Most European markets ended the day in the red, amid oil-price volatility.
Oil dropped in the European afternoon after data showed a decline in U.S gasoline and diesel inventory but a rise in crude stocks. West Texas intermediate was recently 1.64% down at $42.07 and Brent Crude lost 1.42% at $44.34 a barrel.
Data from the U.S. Energy Information Agency show gasoline stocks fell by 2.8 million barrels last week. The EIA said, "At 523.6 million barrels, U.S. crude oil inventories are at historically high levels for this time of year."
This comes as Saudi Arabia today told Opec that oil production rose to record levels in July to meet domestic demand and compete with rivals.
In London, the FTSE 100 ended the day in almost the place it began, 0.09% up at 6,857.44. The FTSE 250 closed at 17,699.68, 0.07% up.
Securities firm G4S (GFSZY) surged 16.2% on the FTSE 250 on Wednesday after reporting a 44% increase in profits in the first half. Revenue increased by 3.2% to £3.5 billion ($4.55 billion) and earnings grew to £69 million.
The company said that it was making "substantial" progress with its turnaround plan. The company is overcoming several scandals. The most recent was the revelation that the Orlando night club shooter was a G4S employee. Shares in the company are down 16% over the past year.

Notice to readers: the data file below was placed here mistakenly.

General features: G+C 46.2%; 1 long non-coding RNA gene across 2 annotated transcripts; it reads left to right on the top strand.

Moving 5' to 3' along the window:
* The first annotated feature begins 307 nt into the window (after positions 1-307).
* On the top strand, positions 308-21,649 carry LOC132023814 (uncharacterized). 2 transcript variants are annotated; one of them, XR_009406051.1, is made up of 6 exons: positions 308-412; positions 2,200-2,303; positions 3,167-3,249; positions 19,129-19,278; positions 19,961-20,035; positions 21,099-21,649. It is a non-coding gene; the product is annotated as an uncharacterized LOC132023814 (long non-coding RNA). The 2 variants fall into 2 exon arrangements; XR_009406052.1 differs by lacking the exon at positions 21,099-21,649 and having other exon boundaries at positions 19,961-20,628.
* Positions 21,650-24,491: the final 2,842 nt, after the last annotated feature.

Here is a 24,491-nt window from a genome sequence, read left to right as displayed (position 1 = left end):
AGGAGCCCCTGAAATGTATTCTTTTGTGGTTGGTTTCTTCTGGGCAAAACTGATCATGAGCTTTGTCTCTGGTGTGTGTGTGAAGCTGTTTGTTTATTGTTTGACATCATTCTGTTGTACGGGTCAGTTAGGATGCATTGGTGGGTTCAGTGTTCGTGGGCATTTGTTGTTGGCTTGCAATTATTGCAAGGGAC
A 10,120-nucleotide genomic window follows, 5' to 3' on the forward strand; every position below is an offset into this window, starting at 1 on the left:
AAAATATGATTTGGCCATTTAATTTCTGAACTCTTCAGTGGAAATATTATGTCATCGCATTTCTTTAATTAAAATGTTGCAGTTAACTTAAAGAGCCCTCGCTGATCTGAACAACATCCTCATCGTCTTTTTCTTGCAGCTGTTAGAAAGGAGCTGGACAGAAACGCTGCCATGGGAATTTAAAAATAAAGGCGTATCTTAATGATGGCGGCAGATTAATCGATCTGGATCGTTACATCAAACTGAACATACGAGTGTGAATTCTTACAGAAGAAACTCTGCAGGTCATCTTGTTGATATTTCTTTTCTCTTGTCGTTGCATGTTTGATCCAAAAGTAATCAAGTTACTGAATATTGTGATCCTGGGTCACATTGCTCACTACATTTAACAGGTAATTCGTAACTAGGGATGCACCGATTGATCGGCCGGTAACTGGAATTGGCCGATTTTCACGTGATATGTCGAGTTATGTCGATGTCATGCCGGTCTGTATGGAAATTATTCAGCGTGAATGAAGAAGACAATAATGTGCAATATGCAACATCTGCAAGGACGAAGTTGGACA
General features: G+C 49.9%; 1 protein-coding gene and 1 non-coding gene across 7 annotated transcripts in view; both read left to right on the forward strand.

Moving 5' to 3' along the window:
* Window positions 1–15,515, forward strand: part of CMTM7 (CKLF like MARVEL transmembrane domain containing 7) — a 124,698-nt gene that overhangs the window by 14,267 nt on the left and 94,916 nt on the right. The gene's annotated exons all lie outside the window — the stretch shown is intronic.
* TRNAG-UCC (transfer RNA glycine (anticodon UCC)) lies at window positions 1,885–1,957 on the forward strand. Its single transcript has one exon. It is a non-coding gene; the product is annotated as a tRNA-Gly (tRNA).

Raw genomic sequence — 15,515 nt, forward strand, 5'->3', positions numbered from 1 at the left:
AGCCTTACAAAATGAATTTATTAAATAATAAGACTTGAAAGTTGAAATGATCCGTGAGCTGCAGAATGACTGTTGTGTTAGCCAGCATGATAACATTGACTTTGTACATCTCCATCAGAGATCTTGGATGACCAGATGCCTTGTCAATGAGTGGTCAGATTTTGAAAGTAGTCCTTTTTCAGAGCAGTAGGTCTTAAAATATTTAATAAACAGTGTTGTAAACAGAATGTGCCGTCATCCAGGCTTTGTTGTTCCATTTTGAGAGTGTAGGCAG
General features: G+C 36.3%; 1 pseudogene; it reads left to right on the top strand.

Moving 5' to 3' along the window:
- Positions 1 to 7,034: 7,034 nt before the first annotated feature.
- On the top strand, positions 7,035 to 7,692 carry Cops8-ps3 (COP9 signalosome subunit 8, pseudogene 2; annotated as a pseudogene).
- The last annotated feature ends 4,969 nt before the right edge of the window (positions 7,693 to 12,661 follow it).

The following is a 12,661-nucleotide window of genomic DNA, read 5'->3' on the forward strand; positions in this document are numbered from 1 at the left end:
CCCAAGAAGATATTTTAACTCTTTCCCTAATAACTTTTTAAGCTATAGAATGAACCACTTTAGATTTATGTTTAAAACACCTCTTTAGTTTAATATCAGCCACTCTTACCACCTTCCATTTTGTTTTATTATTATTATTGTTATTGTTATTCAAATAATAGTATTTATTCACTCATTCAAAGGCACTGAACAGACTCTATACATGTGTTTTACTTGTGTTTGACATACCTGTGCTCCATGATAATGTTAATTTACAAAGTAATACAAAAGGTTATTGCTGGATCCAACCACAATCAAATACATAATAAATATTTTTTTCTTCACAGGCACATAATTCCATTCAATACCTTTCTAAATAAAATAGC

Entertainment One ended the day 10.3% up after saying that it had rejected a £1 billion takeover bid. The London-listed Canadian media company that owns children's cartoon franchise Peppa Pig rejected the takeover bid from ITV (ITVPY) "on the basis that it fundamentally undervalues the company and its prospects."
In France, factory output deteriorated further in June. There was a 0.8% contraction in June, whereas economists were expecting a 0.1% increase. Output fell by 0.5% in May.
In Frankfurt, the Dax lost 0.32% on Wednesday to close at 10,658.55 and the Cac 40 closed at 4,451.36, 0.37% down.
E.ON (EONGY) shares plunged 7.8% today after Germany's largest energy company reported a net loss of €3 billion ($3.35 billion) in the first half of 2016. The fall was due to a €2.9 billion write-off on the value of power stations and energy trading assets it plans to spin off next month.